By Steve Kelman

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TikTok: Is the clock ticking for our attention spans?

social media monitoring

The Washington Post ran a story over the weekend that the Committee on Foreign Investment in the U.S. (CFIUS) had begun an investigation into the 2017 acquisition of Musical.ly -- a Shanghai-based social media service with a California office and a substantial U.S. user base -- by the Chinese social media company Bytedance. At $75 billion, Bytedance is one of the most highly valued startups in the world, and it used the acquisition to introduce one of its Chinese apps called TikTok into the American market.

I am guessing not many blog readers are TikTok users, but those who with teenage kids had almost certainly heard of it before the recent Post coverage. 

TikTok is the first app from China to go viral in the U.S. It now has as many downloads as Facebook or Twitter, though user engagement with the app -- the amount of time spent on it-- is much lower.

TikTok features videos that are only 15 seconds long, dominated by lip-synched songs, goofy “acting,” and memes of various sorts -- often produced by the teenagers who are the app’s primary audience. Given that the app's user sweet spot is teens, I was moderately heartened when I signed up for the app from Google Play that the “year of birth” field, which is required, included my birth year 1948 as an option. I would have feared that no year before 2000 would be listed.

I had actually heard of TikTok before, and I knew it was the first Chinese app to be a big hit in the U.S. But I didn’t know anything about what kind of content it had until a recent trip to China. I had some lengthy conversations with a grad student in public administration who was accompanying me on a visit I had requested to see Mao Zedong’s birthplace near the city of Wuhan, where I was staying. (The details will be saved for a future discussion!) This student, it turned out, was a huge fan of TikTok, and showed me a bunch of incredibly short TikTok videos, one after another. He uses the app all the time.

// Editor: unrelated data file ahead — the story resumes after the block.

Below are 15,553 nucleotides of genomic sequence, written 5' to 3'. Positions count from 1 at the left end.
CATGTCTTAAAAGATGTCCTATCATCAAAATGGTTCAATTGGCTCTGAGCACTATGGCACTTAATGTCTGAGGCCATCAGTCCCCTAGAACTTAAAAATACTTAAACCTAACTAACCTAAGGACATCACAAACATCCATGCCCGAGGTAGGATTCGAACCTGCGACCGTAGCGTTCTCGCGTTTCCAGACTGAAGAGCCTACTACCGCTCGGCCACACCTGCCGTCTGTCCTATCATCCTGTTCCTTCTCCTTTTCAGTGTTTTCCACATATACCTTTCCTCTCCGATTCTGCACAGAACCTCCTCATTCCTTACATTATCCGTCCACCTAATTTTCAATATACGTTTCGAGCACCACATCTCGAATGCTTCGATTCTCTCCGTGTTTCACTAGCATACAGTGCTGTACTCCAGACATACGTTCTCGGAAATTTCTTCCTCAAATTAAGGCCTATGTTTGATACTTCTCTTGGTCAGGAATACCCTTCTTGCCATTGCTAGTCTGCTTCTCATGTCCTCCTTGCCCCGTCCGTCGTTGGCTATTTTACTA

I can only say I was frightened to watch this stuff. TikTok users receive a constant stream of new videos, with new stimulation, every 15 seconds. Going at a rapid pace from one micro-length video to another shortens attention spans -- you must attend to a given stimulus for a mere 15 seconds, and then another one appears. And short attention spans, with concomitant weakened ability to concentrate, can in turn produce a number of negative effects, such as poor performance at work or school, inability to complete daily tasks, missing important details or information, and difficulties communicating in relationships.

The relationship of users to TikTok is stupendously passive. I asked the student how he chose which videos to watch. The answers was he didn’t need to -- the app selected videos for him based on his past watching behavior. (Unlike many social media apps, selections are not based at all on who your friends are, but only on your own earlier behavior.)

When you want to see a new video, you swipe down on your phone and -- boom -- it appears. Every time you swipe, a new video. No self-initiated activity even as active as channel surfing on TV or web surfing on the Internet occurs. With its ease of use, there have been many suggestions in China that watching TikTok is addictive, though this elderly and untypical user found these videos quite boring.